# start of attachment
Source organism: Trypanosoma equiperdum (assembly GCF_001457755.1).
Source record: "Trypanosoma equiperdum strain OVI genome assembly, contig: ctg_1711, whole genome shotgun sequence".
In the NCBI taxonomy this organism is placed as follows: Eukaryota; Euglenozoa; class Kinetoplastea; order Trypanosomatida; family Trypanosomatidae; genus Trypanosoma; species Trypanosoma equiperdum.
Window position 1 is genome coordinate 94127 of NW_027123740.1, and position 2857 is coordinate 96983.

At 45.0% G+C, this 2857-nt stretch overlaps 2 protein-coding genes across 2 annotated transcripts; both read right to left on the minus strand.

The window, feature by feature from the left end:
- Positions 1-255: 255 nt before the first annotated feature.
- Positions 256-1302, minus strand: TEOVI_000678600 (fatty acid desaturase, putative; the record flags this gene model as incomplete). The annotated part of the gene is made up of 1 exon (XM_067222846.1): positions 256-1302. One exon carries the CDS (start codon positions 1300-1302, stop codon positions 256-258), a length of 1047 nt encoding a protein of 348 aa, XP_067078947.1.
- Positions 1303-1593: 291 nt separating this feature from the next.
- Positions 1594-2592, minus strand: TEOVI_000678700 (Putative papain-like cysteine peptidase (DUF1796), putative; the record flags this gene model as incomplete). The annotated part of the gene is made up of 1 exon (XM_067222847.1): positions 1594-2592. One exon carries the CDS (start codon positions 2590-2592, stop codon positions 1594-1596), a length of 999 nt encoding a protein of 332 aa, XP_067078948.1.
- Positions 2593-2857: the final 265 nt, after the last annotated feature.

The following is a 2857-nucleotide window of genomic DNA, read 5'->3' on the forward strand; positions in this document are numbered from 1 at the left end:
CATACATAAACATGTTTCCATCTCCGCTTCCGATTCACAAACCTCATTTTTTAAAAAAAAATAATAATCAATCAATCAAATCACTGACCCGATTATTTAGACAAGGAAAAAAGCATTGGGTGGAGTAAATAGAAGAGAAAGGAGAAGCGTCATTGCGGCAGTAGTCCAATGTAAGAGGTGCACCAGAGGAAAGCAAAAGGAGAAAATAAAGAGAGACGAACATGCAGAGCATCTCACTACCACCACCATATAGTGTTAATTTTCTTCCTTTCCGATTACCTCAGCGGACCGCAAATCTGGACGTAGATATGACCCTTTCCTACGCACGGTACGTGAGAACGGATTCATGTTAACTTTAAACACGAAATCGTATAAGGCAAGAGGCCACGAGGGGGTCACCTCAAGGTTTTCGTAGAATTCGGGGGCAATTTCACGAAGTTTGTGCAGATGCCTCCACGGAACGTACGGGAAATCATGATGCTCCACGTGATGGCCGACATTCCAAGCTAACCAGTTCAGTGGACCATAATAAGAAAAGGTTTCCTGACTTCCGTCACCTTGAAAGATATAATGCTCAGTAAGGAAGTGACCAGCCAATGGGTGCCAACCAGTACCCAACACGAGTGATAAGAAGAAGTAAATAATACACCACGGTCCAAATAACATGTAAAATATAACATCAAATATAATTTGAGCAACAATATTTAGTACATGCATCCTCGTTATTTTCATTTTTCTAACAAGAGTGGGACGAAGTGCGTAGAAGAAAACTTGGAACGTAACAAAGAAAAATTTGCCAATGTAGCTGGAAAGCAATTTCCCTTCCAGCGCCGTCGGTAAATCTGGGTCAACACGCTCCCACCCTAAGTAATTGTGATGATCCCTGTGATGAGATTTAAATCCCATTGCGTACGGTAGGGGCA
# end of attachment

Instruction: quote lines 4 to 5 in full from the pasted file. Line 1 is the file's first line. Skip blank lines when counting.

Window position 1 is genome coordinate 94127 of NW_027123740.1, and position 2857 is coordinate 96983.

At 45.0% G+C, this 2857-nt stretch overlaps 2 protein-coding genes across 2 annotated transcripts; both read right to left on the minus strand.